HerCanberra's Emma Macdonald awarded Medal of the Order of Australia | HerCanberra

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HerCanberra’s Emma Macdonald awarded Medal of the Order of Australia

Emma Macdonald

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HerCanberra’s beloved Associate Editor Emma Macdonald has been awarded the Medal of the Order of Australia in the the Queen’s Birthday 2022 Honours List and we could not be more proud.

(Also, please call her Emma Macdonald OAM from now on.)

But seriously, this is a massive deal and a well-deserved honour. The Order of Australia recognises Australians who have demonstrated outstanding service or exceptional achievement, and celebrates the inspiring people who make our nation what it is.

In Emma’s case, it’s her “service to journalism, and to women” that earned her this rare gong. Let’s just take a look at her long list of achievements: Associate Editor, HerCanberra (2016–current); The Canberra Times (1994-2016), serving as a senior reporter, Bureau Chief, Education Editor and Political Reporter; Researcher, The Australian Financial Review (1993-1994); ACT Convenor of Women in Media; Founder and Judge, Caroline Jones AO Women in Media Young Rural/Regional Journalists Award; Co-Founder of Send Hope Not Flowers; winner of the 2016 Telstra ACT Business Woman of the Year Purpose and Social Enterprise Award, Distinguished Alumni, University of Canberra (2011), and winner of two Walkley Awards in 1993 and 2003. Phew!

Achievements aside, Emma is one of the most generous, big-hearted, loyal, intelligent and warm people you will ever meet—we can’t think of anyone who deserves this recognition more.

Emma receives the 2016 Telstra ACT Business Woman of the Year Purpose and Social Enterprise Award

Five minutes with Emma Macdonald OAM

We stole five minutes with our team VIP to see just how she’s feeling about this right royal honour.

You have been lauded for a (very, very) long list of achievements – are you disappointed that you weren’t also recognised for your services to the advancement of cheese consumption?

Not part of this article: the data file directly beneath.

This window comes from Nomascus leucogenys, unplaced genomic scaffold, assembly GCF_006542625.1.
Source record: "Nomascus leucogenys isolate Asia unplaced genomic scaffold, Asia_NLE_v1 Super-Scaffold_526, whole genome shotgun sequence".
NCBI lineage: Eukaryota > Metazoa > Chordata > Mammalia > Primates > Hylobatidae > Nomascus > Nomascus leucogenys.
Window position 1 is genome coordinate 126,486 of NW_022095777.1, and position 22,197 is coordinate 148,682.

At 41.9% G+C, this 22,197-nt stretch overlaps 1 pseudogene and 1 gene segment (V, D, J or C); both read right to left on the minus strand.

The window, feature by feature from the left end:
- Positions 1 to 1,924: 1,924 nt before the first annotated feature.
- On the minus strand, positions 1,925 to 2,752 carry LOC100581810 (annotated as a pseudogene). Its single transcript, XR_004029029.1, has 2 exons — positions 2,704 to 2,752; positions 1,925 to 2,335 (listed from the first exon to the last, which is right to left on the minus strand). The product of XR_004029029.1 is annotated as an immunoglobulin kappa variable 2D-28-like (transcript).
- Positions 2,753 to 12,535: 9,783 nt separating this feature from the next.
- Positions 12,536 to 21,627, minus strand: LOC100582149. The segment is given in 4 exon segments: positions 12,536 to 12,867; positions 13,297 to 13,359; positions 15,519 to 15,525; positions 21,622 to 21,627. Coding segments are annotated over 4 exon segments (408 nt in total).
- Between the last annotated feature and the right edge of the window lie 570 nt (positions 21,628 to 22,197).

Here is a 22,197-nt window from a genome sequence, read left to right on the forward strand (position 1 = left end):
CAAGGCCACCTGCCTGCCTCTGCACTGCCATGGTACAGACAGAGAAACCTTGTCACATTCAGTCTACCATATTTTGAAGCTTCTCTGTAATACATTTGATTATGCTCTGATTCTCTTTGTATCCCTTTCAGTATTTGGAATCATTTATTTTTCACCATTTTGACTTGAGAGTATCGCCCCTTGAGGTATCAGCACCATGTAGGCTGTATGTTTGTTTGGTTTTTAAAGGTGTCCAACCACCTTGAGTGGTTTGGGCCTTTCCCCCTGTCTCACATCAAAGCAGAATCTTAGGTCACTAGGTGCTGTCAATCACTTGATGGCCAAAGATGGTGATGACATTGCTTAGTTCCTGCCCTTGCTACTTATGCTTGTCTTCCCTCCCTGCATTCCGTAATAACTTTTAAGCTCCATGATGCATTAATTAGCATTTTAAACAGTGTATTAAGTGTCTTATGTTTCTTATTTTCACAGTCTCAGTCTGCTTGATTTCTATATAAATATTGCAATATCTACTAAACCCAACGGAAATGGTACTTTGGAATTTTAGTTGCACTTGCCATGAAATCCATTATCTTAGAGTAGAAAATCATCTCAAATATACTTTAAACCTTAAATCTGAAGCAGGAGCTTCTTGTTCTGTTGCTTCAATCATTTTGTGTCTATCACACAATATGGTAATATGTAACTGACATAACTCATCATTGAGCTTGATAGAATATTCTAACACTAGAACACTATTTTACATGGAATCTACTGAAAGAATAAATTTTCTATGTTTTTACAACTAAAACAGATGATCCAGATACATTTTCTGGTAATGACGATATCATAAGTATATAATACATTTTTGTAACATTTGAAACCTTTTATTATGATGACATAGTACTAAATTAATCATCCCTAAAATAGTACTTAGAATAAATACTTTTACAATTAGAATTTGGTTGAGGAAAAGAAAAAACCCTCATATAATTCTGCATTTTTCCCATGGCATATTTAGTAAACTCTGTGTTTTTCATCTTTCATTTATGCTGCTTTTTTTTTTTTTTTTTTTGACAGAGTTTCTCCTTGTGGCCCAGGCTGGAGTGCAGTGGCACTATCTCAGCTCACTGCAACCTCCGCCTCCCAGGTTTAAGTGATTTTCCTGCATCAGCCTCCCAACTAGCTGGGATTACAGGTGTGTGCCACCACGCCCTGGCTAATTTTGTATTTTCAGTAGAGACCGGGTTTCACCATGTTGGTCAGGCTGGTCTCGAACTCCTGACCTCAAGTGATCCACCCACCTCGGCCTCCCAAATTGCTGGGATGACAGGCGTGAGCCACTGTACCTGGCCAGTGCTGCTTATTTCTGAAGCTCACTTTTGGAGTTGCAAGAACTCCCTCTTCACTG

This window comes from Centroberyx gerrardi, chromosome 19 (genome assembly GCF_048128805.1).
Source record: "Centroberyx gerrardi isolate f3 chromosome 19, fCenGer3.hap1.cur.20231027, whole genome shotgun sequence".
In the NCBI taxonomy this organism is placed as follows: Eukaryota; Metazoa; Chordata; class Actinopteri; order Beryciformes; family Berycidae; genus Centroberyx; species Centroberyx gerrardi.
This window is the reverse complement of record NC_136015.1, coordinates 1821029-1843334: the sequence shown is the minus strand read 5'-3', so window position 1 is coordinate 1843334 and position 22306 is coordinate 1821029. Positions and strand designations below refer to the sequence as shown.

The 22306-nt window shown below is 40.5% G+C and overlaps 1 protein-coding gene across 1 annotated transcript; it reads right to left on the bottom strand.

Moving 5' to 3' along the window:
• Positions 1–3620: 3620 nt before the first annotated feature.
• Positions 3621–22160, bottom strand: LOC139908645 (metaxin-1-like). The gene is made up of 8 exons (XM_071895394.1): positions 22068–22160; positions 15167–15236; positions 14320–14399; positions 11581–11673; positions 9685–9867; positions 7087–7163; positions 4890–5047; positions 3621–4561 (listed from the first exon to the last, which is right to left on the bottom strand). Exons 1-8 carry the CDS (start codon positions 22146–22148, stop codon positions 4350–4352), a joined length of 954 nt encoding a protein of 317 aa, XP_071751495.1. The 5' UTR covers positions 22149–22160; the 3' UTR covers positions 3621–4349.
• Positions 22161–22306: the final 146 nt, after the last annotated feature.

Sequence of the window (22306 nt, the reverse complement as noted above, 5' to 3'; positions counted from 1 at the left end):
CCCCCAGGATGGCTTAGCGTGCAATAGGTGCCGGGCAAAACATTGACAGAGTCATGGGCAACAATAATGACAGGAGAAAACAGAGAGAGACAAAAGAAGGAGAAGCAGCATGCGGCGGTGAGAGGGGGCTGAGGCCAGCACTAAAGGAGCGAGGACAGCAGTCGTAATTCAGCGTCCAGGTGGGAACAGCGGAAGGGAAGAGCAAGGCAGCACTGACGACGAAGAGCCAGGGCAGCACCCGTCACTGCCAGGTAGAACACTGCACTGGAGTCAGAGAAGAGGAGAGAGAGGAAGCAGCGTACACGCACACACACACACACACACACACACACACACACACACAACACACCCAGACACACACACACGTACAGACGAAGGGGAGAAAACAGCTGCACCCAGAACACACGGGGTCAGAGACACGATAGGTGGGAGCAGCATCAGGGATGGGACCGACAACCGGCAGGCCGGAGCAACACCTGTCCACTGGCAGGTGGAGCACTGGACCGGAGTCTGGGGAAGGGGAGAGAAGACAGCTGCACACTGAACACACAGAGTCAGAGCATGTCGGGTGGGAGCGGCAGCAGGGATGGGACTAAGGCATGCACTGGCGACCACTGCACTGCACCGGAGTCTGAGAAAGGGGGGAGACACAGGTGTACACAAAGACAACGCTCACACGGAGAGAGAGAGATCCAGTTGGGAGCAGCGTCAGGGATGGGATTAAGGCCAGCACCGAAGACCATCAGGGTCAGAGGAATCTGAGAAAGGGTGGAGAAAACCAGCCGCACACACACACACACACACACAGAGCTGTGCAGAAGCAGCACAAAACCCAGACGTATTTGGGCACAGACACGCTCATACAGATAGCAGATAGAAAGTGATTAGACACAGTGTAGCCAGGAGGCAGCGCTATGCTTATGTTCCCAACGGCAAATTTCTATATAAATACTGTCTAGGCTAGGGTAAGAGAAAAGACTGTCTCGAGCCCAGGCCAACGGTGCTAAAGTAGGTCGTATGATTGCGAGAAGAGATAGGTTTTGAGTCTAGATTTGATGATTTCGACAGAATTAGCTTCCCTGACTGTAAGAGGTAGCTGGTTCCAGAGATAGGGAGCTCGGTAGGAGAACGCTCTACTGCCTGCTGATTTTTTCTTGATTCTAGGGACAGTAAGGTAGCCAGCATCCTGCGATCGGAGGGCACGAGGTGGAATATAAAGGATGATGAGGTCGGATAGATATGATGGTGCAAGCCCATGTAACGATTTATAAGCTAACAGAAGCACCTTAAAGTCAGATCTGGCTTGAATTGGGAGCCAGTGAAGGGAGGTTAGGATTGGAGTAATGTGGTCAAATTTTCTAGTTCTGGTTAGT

I agree I have done a lot for the consumption and advancement of cheese, as well as butter and dairy products in general! While I have been very busy in my professional life, my greatest joys have come from cooking and eating with my family. In fact, I find cooking to be a huge form of stress release and a grounding ritual at the end of a busy day! And no meal is complete without cheese. Also, I blame the Ainslie IGA for putting their cheese aisle so close to my house.

You were nabbing your first Walkley while still at uni (while I was setting a sadly unrecognised record for drinking a middie through a straw in seven seconds, at the UC Bar) – did you always strive for a career in journalism?

Since third grade at North Ainslie Primary School when I wrote a story which began “Suddenly I was distracted by the cackling of fearsome witches” which earned five gold stars and the glory of praise in the school assembly, I was encouraged as a writer.

Journalism is the most incredible career and there’s not been a day when I haven’t been grateful that this is how I spend my life (OK, with the distinction of those endless bloody Budget lockups I endured, for those I was not grateful…).

While I find myself doing a lot more televised journalism and MCing these days, the true joy for me comes from placing words on the page. Usually very late at night when the house is quiet and everyone else is asleep.

What have been the proudest moments of your career?

So so many! There have been many exciting scoops and stories and awards of course, but I think I am proudest to be able to tell personal stories with respect and care. I’m proud of the effort I go to to ensure my interview subjects feel safe with me (journos often tend to be viewed with suspicion and hostility) and to tell their personal story truthfully and sensitively.